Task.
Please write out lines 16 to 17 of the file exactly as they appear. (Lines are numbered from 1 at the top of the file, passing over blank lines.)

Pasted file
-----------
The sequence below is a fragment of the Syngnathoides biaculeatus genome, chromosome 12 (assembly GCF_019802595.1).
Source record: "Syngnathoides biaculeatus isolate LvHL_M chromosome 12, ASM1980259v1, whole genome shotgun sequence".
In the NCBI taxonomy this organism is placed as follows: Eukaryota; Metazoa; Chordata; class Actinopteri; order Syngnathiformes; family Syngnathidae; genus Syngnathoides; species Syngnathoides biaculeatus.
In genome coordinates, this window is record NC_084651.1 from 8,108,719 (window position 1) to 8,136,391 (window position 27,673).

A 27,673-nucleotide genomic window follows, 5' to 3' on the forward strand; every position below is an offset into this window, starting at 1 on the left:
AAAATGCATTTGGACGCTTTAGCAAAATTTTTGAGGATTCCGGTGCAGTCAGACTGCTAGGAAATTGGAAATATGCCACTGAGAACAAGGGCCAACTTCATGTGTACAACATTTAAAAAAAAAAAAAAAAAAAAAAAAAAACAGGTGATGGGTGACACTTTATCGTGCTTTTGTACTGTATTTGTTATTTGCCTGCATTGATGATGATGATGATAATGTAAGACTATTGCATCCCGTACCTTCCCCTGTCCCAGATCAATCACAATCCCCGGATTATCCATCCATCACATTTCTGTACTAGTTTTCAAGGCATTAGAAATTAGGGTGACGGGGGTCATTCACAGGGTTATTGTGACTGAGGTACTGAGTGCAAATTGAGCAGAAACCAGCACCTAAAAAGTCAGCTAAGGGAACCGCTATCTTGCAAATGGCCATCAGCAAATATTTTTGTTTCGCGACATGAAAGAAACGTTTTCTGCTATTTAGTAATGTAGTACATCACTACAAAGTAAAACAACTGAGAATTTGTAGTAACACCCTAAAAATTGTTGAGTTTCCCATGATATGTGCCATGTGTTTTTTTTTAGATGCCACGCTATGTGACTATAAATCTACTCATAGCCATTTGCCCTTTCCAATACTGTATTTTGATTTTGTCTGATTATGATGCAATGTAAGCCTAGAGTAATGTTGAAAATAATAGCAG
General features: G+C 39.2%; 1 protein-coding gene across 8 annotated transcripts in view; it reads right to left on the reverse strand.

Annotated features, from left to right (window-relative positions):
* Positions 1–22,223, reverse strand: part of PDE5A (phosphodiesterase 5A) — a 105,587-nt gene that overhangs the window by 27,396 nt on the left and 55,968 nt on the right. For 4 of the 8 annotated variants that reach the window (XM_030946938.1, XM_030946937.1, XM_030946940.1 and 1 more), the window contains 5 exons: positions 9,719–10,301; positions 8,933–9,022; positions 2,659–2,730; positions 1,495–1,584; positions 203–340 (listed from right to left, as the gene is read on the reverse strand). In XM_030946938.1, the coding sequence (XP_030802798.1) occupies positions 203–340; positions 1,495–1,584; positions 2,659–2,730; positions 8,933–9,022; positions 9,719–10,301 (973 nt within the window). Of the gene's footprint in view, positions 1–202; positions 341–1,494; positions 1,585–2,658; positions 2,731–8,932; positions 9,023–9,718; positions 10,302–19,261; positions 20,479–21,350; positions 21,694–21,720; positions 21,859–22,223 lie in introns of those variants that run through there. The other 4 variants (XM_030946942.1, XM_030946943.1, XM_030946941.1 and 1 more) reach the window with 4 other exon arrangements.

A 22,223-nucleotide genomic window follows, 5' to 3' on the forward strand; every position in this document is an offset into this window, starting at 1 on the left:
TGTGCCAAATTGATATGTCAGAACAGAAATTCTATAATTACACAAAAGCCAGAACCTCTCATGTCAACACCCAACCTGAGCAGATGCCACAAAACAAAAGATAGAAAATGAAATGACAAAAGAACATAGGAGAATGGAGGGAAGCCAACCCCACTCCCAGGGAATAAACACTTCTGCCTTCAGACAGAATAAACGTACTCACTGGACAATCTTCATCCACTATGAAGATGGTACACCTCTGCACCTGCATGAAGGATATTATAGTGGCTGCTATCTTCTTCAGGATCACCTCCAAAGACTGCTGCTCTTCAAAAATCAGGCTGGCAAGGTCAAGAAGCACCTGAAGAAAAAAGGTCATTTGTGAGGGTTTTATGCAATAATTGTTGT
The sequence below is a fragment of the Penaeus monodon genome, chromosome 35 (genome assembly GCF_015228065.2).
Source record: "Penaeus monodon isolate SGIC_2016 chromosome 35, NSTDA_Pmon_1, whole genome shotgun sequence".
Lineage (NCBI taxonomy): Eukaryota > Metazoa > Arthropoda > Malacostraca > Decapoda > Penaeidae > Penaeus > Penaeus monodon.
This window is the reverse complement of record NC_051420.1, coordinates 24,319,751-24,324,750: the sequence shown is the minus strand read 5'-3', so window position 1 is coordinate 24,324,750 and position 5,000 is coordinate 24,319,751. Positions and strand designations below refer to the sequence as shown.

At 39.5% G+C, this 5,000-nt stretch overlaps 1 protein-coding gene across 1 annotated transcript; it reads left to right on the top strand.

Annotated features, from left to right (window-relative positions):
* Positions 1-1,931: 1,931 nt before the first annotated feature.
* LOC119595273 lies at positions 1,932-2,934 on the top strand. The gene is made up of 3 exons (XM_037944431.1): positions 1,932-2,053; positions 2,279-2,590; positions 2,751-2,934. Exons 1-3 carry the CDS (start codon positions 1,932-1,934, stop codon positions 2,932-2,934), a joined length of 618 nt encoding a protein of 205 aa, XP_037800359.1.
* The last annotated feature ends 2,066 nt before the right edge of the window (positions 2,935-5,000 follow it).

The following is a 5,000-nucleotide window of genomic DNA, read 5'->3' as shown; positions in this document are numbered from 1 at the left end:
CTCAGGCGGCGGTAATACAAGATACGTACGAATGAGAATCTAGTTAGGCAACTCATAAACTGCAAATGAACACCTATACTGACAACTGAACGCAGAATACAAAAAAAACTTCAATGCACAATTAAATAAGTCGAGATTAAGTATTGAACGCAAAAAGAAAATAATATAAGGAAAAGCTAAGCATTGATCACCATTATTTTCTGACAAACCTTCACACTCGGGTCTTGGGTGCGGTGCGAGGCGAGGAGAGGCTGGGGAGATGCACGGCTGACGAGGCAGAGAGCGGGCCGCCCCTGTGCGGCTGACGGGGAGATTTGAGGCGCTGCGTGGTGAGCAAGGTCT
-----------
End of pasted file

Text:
At 39.5% G+C, this 5,000-nt stretch overlaps 1 protein-coding gene across 1 annotated transcript; it reads left to right on the top strand.

Annotated features, from left to right (window-relative positions):